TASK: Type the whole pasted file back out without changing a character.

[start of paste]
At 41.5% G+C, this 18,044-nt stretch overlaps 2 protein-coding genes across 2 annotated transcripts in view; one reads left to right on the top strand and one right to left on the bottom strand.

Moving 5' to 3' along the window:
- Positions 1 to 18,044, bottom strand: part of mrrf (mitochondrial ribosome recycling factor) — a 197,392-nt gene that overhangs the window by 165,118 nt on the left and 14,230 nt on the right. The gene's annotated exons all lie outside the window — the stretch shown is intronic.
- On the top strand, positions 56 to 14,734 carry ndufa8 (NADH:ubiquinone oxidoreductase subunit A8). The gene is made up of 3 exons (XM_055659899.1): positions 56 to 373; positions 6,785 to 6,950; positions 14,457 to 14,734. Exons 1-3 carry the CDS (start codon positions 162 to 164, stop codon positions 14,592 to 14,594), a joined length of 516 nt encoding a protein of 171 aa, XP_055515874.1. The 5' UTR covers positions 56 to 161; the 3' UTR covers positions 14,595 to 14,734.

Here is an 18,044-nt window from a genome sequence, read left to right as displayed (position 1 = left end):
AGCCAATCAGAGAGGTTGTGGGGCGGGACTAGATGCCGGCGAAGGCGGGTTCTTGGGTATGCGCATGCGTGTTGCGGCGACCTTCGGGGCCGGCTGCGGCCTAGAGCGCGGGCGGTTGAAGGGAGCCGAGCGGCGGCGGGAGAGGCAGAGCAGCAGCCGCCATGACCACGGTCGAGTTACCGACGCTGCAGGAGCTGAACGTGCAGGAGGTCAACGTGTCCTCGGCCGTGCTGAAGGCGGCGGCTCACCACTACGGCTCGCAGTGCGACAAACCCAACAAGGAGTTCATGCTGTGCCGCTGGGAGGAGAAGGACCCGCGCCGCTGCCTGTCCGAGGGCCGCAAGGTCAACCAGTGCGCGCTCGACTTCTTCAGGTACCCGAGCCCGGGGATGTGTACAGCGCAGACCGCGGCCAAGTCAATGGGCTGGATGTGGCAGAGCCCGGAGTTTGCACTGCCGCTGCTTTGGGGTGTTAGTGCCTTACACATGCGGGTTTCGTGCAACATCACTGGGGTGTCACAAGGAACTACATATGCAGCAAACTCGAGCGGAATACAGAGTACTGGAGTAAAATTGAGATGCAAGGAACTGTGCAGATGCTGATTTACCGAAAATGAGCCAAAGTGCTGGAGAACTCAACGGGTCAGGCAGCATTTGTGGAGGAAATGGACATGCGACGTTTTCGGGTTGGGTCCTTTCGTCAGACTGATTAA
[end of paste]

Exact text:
At 41.5% G+C, this 18,044-nt stretch overlaps 2 protein-coding genes across 2 annotated transcripts in view; one reads left to right on the top strand and one right to left on the bottom strand.

Moving 5' to 3' along the window:
- Positions 1 to 18,044, bottom strand: part of mrrf (mitochondrial ribosome recycling factor) — a 197,392-nt gene that overhangs the window by 165,118 nt on the left and 14,230 nt on the right. The gene's annotated exons all lie outside the window — the stretch shown is intronic.
- On the top strand, positions 56 to 14,734 carry ndufa8 (NADH:ubiquinone oxidoreductase subunit A8). The gene is made up of 3 exons (XM_055659899.1): positions 56 to 373; positions 6,785 to 6,950; positions 14,457 to 14,734. Exons 1-3 carry the CDS (start codon positions 162 to 164, stop codon positions 14,592 to 14,594), a joined length of 516 nt encoding a protein of 171 aa, XP_055515874.1. The 5' UTR covers positions 56 to 161; the 3' UTR covers positions 14,595 to 14,734.

Here is an 18,044-nt window from a genome sequence, read left to right as displayed (position 1 = left end):
AGCCAATCAGAGAGGTTGTGGGGCGGGACTAGATGCCGGCGAAGGCGGGTTCTTGGGTATGCGCATGCGTGTTGCGGCGACCTTCGGGGCCGGCTGCGGCCTAGAGCGCGGGCGGTTGAAGGGAGCCGAGCGGCGGCGGGAGAGGCAGAGCAGCAGCCGCCATGACCACGGTCGAGTTACCGACGCTGCAGGAGCTGAACGTGCAGGAGGTCAACGTGTCCTCGGCCGTGCTGAAGGCGGCGGCTCACCACTACGGCTCGCAGTGCGACAAACCCAACAAGGAGTTCATGCTGTGCCGCTGGGAGGAGAAGGACCCGCGCCGCTGCCTGTCCGAGGGCCGCAAGGTCAACCAGTGCGCGCTCGACTTCTTCAGGTACCCGAGCCCGGGGATGTGTACAGCGCAGACCGCGGCCAAGTCAATGGGCTGGATGTGGCAGAGCCCGGAGTTTGCACTGCCGCTGCTTTGGGGTGTTAGTGCCTTACACATGCGGGTTTCGTGCAACATCACTGGGGTGTCACAAGGAACTACATATGCAGCAAACTCGAGCGGAATACAGAGTACTGGAGTAAAATTGAGATGCAAGGAACTGTGCAGATGCTGATTTACCGAAAATGAGCCAAAGTGCTGGAGAACTCAACGGGTCAGGCAGCATTTGTGGAGGAAATGGACATGCGACGTTTTCGGGTTGGGTCCTTTCGTCAGACTGATTAA